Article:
Scotland takes renewables debate to London

The Scottish Government has brought its campaign on the future of renewable energy to Westminster as it renewed calls for the Conservative Party to rethink its recent subsidy cuts.

Scottish Energy Minister Fergus Ewing hosted a Renewables Roundtable event yesterday morning (12 October) to discuss the impact of recent UK Government decisions on renewables which Ewing says are “anti-business, anti-environment and anti-energy security”.

“The impacts are spreading right across Scotland and the UK,” said Ewing. “It’s not just the renewables industry that is affected but also the wider supply chain, including ports and harbours, transmission and distribution, consultancy, communities and the civil engineering sector.” 

On the agenda

The Roundtable, which included representatives from the renewables industry, environmental NGOs and business organisations, pressed the Tories for clarity on a number of issues including a Renewables Obligation (RO) ‘grace period’ which includes everything already in the planning system; and a date for the next Contract for Difference (CfD) funding round, to give certainty for developers.

A route to market for new onshore wind farms and concessions for community energy as part of the feed-in tariff (FiT) scheme were also on the agenda. 

“These sudden and unexpected shifts have brought about widespread uncertainty and concern and will not only impact Scotland but rest of the UK,” added Ewing.

“The UK Government need to consider what urgent actions it can take to restore confidence in the sector with investors. Today’s Renewable Roundtable will help galvanise London based organisations in defence of the renewables sector, and will inform our discussions later today with the UK Government.”

International stage

Late last week, the UK Government confimed it would grant a ‘grace period’ after the closure of the Renewables Obligation subsidy in April that could allow another 2.9GW of onshore wind energy capacity to be built in the UK.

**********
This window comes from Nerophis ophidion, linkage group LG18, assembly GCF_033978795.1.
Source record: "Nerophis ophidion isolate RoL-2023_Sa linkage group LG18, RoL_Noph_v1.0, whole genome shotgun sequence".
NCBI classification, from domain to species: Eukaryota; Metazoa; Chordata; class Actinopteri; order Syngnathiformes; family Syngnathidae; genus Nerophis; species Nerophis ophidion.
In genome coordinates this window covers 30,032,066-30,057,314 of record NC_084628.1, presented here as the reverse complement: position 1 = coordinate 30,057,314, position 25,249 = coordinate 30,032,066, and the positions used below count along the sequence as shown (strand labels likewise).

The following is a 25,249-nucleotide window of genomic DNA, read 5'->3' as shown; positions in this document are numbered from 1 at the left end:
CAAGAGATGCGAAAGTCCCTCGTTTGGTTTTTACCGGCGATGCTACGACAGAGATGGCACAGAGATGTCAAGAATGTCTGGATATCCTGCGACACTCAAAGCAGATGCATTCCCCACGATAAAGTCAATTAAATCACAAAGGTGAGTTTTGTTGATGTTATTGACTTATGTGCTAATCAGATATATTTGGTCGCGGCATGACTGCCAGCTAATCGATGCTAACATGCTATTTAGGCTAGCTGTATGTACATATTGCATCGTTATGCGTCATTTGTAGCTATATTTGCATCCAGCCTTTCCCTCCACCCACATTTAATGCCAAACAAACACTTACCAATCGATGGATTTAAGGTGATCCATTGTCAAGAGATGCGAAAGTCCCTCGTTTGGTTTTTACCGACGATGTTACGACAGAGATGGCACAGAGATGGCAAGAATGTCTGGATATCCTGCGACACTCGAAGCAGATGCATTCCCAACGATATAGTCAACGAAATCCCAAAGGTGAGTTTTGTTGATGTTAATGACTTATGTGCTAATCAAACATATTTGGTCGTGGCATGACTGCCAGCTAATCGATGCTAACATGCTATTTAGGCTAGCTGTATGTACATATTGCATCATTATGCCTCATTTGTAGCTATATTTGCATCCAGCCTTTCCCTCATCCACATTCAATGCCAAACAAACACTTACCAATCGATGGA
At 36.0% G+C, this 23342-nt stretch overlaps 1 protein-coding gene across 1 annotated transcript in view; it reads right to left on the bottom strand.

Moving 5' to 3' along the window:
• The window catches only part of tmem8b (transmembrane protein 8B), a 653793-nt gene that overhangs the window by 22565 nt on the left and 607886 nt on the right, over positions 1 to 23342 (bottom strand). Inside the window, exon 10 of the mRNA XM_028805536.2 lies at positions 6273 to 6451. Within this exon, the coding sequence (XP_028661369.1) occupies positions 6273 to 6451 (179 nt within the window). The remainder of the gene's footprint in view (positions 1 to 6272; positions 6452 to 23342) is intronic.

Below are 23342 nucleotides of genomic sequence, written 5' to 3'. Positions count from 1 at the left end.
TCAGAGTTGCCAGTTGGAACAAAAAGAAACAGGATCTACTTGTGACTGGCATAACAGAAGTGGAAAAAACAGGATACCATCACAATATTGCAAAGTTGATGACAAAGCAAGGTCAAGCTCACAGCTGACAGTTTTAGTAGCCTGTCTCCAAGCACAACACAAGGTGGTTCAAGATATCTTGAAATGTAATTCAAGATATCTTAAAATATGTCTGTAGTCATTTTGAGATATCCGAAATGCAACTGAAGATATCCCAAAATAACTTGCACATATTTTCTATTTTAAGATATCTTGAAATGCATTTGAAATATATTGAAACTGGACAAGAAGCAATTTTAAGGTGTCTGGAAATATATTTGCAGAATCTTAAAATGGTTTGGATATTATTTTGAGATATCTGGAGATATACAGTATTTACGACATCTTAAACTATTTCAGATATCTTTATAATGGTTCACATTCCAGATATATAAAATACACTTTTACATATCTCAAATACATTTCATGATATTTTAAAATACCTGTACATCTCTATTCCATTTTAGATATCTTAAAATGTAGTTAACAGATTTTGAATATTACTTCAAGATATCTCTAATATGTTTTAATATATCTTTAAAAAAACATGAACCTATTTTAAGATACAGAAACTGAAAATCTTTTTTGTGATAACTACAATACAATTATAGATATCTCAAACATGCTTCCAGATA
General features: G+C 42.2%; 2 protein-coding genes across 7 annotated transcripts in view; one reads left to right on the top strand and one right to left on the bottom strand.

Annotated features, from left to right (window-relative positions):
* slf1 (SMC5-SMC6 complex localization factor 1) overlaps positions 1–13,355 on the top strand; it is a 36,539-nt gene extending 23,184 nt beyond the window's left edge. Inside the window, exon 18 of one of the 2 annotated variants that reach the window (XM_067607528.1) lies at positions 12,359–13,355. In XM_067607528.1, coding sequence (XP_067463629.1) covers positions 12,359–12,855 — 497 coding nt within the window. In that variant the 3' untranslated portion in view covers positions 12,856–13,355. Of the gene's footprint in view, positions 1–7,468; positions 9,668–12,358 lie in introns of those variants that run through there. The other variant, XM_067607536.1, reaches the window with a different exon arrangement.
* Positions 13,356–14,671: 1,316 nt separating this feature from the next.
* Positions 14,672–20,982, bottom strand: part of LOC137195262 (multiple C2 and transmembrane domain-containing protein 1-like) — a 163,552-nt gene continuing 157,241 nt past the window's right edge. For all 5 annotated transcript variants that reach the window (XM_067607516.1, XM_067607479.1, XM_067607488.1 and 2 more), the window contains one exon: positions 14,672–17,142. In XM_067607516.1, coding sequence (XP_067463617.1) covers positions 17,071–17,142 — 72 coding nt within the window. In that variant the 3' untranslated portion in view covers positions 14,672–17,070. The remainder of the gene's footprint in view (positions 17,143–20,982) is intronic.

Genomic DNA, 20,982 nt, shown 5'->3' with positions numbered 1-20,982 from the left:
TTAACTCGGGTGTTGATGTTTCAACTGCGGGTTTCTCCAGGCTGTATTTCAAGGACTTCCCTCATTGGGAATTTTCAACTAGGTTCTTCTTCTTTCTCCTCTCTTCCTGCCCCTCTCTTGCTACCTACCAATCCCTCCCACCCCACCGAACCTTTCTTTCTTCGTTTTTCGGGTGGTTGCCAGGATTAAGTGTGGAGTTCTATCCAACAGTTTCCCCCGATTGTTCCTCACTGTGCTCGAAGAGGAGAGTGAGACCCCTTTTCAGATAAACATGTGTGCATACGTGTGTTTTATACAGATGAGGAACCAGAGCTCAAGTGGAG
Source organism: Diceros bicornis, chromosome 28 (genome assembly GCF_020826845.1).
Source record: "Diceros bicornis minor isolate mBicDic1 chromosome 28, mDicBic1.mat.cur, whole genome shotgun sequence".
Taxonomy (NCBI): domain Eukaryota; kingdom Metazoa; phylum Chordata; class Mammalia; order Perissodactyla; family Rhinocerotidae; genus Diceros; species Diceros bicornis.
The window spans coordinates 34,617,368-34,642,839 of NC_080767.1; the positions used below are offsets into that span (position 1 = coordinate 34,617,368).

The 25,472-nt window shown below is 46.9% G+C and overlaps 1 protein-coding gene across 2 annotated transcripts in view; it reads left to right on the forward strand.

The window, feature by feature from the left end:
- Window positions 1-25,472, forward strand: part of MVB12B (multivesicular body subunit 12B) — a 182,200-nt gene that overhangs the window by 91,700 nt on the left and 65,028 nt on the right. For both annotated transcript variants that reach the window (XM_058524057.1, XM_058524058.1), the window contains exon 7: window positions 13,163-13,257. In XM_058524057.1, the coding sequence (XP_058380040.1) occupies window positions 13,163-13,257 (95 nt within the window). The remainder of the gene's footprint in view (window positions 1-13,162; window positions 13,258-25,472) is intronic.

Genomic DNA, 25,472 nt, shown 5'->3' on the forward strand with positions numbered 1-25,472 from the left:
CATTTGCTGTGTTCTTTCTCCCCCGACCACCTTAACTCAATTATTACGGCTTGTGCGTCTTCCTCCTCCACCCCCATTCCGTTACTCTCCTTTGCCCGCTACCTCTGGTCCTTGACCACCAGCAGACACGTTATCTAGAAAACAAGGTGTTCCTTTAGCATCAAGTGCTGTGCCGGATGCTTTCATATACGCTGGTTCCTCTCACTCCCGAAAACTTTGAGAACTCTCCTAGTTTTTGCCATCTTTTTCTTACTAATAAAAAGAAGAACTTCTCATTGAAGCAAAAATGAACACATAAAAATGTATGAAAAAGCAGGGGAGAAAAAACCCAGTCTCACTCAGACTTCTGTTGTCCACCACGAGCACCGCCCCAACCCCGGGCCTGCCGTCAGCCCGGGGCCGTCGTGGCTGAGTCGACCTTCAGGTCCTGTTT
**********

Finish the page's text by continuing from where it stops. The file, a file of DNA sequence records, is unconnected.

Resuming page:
The grace period was announced on the same day that DECC released new figures showing that temperature-adjusted greenhouse gas emissions were down more than 4% year-on-year in the first half of 2015.

Nonetheless, recent moves to curb offshore wind farms, such as Navitus Bay, and reductions in feed-in tariffs (FITs) which reward those who generate their own power through renewable sources, is casting doubt that we can sustain that momentum.

Since May’s General Election, the UK Government has overseen significant subsidy cuts for onshore wind and solar, along with the postponement of the next Contracts for Difference (CfD) auction and the scrapping of a key tax exemption for renewable energy.

The UK Government’s own impact assessment revealed that 63 million tonnes more CO2 will be released into the atmosphere as a result of its cuts on renewable energy subsidies. The cuts come despite the UK wanting to take a leading role at the upcoming Paris climate change talks.

“It’s particularly perverse for the Prime Minister to want the UK to play a leading role in the climate talks when his own policies are slashing green energy,” concluded Ewing. 

The Scottish Government says the feedback from yesterday’s Renewables Roundtable wouldl help inform Ewing when he met with the UK Energy Secretary Amber Rudd later in the day.

edie staff


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